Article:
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Using hacked data to serve the public interest

By Tierra Smith

Data journalists explained the problems they encountered using hacked data during a panel at the 2016 CAR Conference in Denver. Hacking is illegally accessing a computer system that you do not have permission to use.

Not only can the hacker face criminal charges, but journalists could as well. In order to avoid consequences, journalists must use hacked data to serve the public interest.

Nabiha Syed, assistant general counsel for BuzzFeed, said this requires a thoughtful process. Journalists need to determine if the newsworthiness of the data outweighs the risks of using it.

Syed, along with Jack Gillum, a reporter for The Associated Press, and Quinn Norton, an independent journalist, spoke to journalists Friday. Jeremy Singer-Vine, the data editor at BuzzFeed News, moderated the panel.

There are many aspects to consider if journalists want to use hacked data. Journalists should consider the motivation of the hacker and the possibility of tampered data.

How journalists use data will determine the fate of future litigation. The main reason to publish any story from hacked data should be the public interest, Gillum said.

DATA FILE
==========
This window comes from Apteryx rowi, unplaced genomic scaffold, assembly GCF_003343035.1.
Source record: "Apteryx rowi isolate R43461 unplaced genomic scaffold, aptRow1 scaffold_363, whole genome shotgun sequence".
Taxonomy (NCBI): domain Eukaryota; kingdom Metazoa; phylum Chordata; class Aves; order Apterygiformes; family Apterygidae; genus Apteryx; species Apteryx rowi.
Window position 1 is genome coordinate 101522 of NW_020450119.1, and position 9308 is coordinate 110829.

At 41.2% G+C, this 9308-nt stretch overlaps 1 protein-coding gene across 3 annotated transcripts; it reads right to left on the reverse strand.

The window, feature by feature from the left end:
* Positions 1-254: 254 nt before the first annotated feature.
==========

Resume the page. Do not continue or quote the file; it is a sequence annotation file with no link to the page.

Journalists must also determine what is important to publish from the data. Journalists can get into legal trouble for publishing personal information, such as social security numbers.

Norton said to be cautious about how data is stored. Journalists don’t want to be responsible for hacked data being leaked. If the data is not essential to the story, she suggested that you delete it.

There will be times that you won’t be able to use hacked data. The data may be in a different language that is nearly impossible to translate. Some newsrooms may not have the technology to protect journalists, the company or the data.

Syed also warns not to work with the hacker or ask the hacker to get certain information.

“Don’t go down this road,” she said.

Journalists must receive the data without encouraging hackers. Journalists should not be a part of the data collection process at all. If so, they can be charged with a felony.

Syed also advised that journalists not publish data they haven’t looked at first.

Not all hacked data will be a story, and Norton said that is okay. She suggested that journalists look for several stories within the data, then determine which of those stories service the public interest the most.


Tierra Smith is a graduate student at Louisiana State University. She is pursuing a master's in mass communication with plans to finish May 2017.

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